Subject: Open Space Outlook April 2017


April 2017

Celebrate the Earth
Earth Day spurs action all over the world. People gather for beach and river cleanups, tree plantings, and guided hikes. School children pick up trash, and seminars and demonstrations educate people about threats to wildlife, water and air quality, and climate change.
Locally, environmentally conscious communities do their part year-round by exceeding water conservation targets, protecting native species, and working toward a sustainable future. Our open spaces, waterways, native plants, and local wildlife depend on all of us to take action and no activity is too small. Celebrate Earth Day, April 22, by making a difference in your community at an activity organized by Authority partners:
April 15, San Jose
The Coyote Creek Cleanup is an all-ages event. Volunteers will pull trash from the banks of the creek. Visit
April 22, San Jose
The Great American Litter Pick-Up is celebrated with neighborhood and park cleanups across the city. Each of the 10 council districts chooses areas to work on as a community. Check with your council representative for more details.
April 22, Campbell
The Great Diaper Cloth Change draws attention to the billions of disposable diapers tossed in landfills each year and also attempts to break a world record for most cloth diapers changed at one time. Visit
April 22, Gilroy
A 5K Fun Run encourages outdoor activity and the recycle, reuse, reduce, repurpose mantra. Participants can walk, run, or hop to the finish line to receive medals made from recyclables. Go to for more info.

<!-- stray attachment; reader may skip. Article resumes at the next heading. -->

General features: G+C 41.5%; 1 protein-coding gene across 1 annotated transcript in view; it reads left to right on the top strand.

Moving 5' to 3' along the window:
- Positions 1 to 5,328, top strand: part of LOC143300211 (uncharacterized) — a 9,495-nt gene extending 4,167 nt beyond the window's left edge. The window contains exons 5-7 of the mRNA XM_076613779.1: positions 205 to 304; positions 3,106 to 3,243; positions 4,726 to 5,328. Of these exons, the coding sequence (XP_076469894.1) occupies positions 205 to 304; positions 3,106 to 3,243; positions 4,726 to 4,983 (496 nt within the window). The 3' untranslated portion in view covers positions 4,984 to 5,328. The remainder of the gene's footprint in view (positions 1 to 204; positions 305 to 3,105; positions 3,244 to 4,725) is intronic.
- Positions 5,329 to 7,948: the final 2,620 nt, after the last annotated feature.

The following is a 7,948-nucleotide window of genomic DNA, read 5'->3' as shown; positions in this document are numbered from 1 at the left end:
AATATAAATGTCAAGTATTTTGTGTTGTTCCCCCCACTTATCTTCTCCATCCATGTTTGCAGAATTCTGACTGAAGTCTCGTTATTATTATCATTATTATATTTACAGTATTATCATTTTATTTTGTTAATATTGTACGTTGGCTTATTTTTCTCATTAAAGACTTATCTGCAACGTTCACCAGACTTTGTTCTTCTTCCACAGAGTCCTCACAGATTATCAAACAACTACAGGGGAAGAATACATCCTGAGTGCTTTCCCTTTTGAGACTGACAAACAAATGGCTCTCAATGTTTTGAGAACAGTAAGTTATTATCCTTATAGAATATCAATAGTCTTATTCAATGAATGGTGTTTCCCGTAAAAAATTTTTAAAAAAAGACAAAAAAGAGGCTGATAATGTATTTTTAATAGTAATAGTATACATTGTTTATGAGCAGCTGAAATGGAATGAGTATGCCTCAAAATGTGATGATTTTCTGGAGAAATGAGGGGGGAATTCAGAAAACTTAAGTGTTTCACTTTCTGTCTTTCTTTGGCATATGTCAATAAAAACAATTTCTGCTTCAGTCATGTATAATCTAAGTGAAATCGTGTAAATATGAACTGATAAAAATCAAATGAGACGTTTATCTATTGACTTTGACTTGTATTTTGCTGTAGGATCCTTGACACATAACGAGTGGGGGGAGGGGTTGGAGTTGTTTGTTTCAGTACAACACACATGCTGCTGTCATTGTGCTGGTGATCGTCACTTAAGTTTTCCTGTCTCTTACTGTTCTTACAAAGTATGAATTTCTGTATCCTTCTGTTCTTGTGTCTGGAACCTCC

April 29, Watsonville
Summit for the Planet is a walk-a-thon, learning expo, and eco-carnival aimed at engaging all ages. Learn about what’s new in sustainability. Visit

Or stop by our booth at one of the following Earth Day celebrations:

April 20, San Jose State University Earth Day
10 a.m. to 2:30 p.m.

April 22, Cupertino Earth Day

11 a.m. to 3 p.m.
Open Space Protection Expands Opportunities for Outdoor Recreation, Agriculture, and Wildlife Habitat in South County
El Toro Peak

Scaling the Mountain
A long-held vision for land conservation and easily accessible recreation came closer to fruition with the Open Space Authority’s purchase of a 6.63-acre property at the base of the iconic El Toro Peak in Morgan Hill. The City of Morgan Hill contributed half of the funds for the purchase.

Since 2009, the Authority and the City of Morgan Hill have worked closely to prepare for opportunities that move us forward in impl
ementing the Santa Clara Valley Greenprint and the City’s plan for a public trail that will connect more people with nature and showcase the sweeping views of the mountain. Additional possibilities include a trail winding up the hill through beautiful oaks and grassland, ultimately reaching El Toro Peak.
Pajaro River Agricultural Preserve almost entirely under water during 1955 flood.

Pajaro River Agricultural Preserve
With grant funding from the Pajaro River Watershed Flood Prevention Authority, the Authority purchased 100.6 acres of productive farmland near the Upper Pajaro River. The property lies within the Soap Lake Floodplain, one of ten critical conservation focus areas identified in the Santa Clara Valley Greenprint. Its permanent protection as open space will allow improvement for downstream flood protection.